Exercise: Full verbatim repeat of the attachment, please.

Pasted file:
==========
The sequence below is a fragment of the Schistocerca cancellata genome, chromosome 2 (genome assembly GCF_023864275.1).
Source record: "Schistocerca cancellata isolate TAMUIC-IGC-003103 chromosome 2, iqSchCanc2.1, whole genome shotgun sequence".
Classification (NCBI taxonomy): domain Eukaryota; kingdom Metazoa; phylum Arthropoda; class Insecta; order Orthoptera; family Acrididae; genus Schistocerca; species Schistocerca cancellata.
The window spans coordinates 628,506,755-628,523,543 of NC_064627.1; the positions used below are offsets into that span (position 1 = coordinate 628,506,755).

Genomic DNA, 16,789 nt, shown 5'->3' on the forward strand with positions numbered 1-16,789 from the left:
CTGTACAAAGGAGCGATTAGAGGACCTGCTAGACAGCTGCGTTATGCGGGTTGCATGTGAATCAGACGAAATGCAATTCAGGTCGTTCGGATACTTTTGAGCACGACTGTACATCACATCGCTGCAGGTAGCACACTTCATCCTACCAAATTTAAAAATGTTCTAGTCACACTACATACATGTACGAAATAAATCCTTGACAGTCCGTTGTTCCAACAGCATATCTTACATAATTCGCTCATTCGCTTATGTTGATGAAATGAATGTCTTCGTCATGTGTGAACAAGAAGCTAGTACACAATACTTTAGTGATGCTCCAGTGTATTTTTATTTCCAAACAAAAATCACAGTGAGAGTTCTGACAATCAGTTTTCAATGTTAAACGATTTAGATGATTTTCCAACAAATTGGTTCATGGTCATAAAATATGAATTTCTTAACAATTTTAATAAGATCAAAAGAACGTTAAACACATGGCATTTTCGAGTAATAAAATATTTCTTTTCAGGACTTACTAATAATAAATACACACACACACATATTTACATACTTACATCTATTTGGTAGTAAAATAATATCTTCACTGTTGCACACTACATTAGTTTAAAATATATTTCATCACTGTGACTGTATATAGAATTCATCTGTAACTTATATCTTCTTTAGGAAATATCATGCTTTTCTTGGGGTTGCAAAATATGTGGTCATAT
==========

The sequence below is a fragment of the Schistocerca cancellata genome, chromosome 2 (genome assembly GCF_023864275.1).
Source record: "Schistocerca cancellata isolate TAMUIC-IGC-003103 chromosome 2, iqSchCanc2.1, whole genome shotgun sequence".
Classification (NCBI taxonomy): domain Eukaryota; kingdom Metazoa; phylum Arthropoda; class Insecta; order Orthoptera; family Acrididae; genus Schistocerca; species Schistocerca cancellata.
The window spans coordinates 628,506,755-628,523,543 of NC_064627.1; the positions used below are offsets into that span (position 1 = coordinate 628,506,755).

Genomic DNA, 16,789 nt, shown 5'->3' on the forward strand with positions numbered 1-16,789 from the left:
CTGTACAAAGGAGCGATTAGAGGACCTGCTAGACAGCTGCGTTATGCGGGTTGCATGTGAATCAGACGAAATGCAATTCAGGTCGTTCGGATACTTTTGAGCACGACTGTACATCACATCGCTGCAGGTAGCACACTTCATCCTACCAAATTTAAAAATGTTCTAGTCACACTACATACATGTACGAAATAAATCCTTGACAGTCCGTTGTTCCAACAGCATATCTTACATAATTCGCTCATTCGCTTATGTTGATGAAATGAATGTCTTCGTCATGTGTGAACAAGAAGCTAGTACACAATACTTTAGTGATGCTCCAGTGTATTTTTATTTCCAAACAAAAATCACAGTGAGAGTTCTGACAATCAGTTTTCAATGTTAAACGATTTAGATGATTTTCCAACAAATTGGTTCATGGTCATAAAATATGAATTTCTTAACAATTTTAATAAGATCAAAAGAACGTTAAACACATGGCATTTTCGAGTAATAAAATATTTCTTTTCAGGACTTACTAATAATAAATACACACACACACATATTTACATACTTACATCTATTTGGTAGTAAAATAATATCTTCACTGTTGCACACTACATTAGTTTAAAATATATTTCATCACTGTGACTGTATATAGAATTCATCTGTAACTTATATCTTCTTTAGGAAATATCATGCTTTTCTTGGGGTTGCAAAATATGTGGTCATAT